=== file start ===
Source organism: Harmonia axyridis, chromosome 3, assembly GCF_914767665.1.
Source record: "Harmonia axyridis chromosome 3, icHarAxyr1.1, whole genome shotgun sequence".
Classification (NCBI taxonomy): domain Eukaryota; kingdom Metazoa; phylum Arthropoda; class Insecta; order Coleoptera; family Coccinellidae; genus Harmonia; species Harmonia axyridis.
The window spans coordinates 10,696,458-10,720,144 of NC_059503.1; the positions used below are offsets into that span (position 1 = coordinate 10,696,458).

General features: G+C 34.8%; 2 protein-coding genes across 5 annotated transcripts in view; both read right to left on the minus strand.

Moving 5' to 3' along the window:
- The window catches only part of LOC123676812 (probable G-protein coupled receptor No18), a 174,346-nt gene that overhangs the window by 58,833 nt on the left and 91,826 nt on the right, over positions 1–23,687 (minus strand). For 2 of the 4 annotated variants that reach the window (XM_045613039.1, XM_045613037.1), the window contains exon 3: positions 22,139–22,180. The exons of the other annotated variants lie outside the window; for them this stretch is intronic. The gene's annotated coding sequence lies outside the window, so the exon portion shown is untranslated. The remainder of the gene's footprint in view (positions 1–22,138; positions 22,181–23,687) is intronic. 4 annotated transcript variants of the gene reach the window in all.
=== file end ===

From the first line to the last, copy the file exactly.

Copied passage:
Source organism: Harmonia axyridis, chromosome 3, assembly GCF_914767665.1.
Source record: "Harmonia axyridis chromosome 3, icHarAxyr1.1, whole genome shotgun sequence".
Classification (NCBI taxonomy): domain Eukaryota; kingdom Metazoa; phylum Arthropoda; class Insecta; order Coleoptera; family Coccinellidae; genus Harmonia; species Harmonia axyridis.
The window spans coordinates 10,696,458-10,720,144 of NC_059503.1; the positions used below are offsets into that span (position 1 = coordinate 10,696,458).

General features: G+C 34.8%; 2 protein-coding genes across 5 annotated transcripts in view; both read right to left on the minus strand.

Moving 5' to 3' along the window:
- The window catches only part of LOC123676812 (probable G-protein coupled receptor No18), a 174,346-nt gene that overhangs the window by 58,833 nt on the left and 91,826 nt on the right, over positions 1–23,687 (minus strand). For 2 of the 4 annotated variants that reach the window (XM_045613039.1, XM_045613037.1), the window contains exon 3: positions 22,139–22,180. The exons of the other annotated variants lie outside the window; for them this stretch is intronic. The gene's annotated coding sequence lies outside the window, so the exon portion shown is untranslated. The remainder of the gene's footprint in view (positions 1–22,138; positions 22,181–23,687) is intronic. 4 annotated transcript variants of the gene reach the window in all.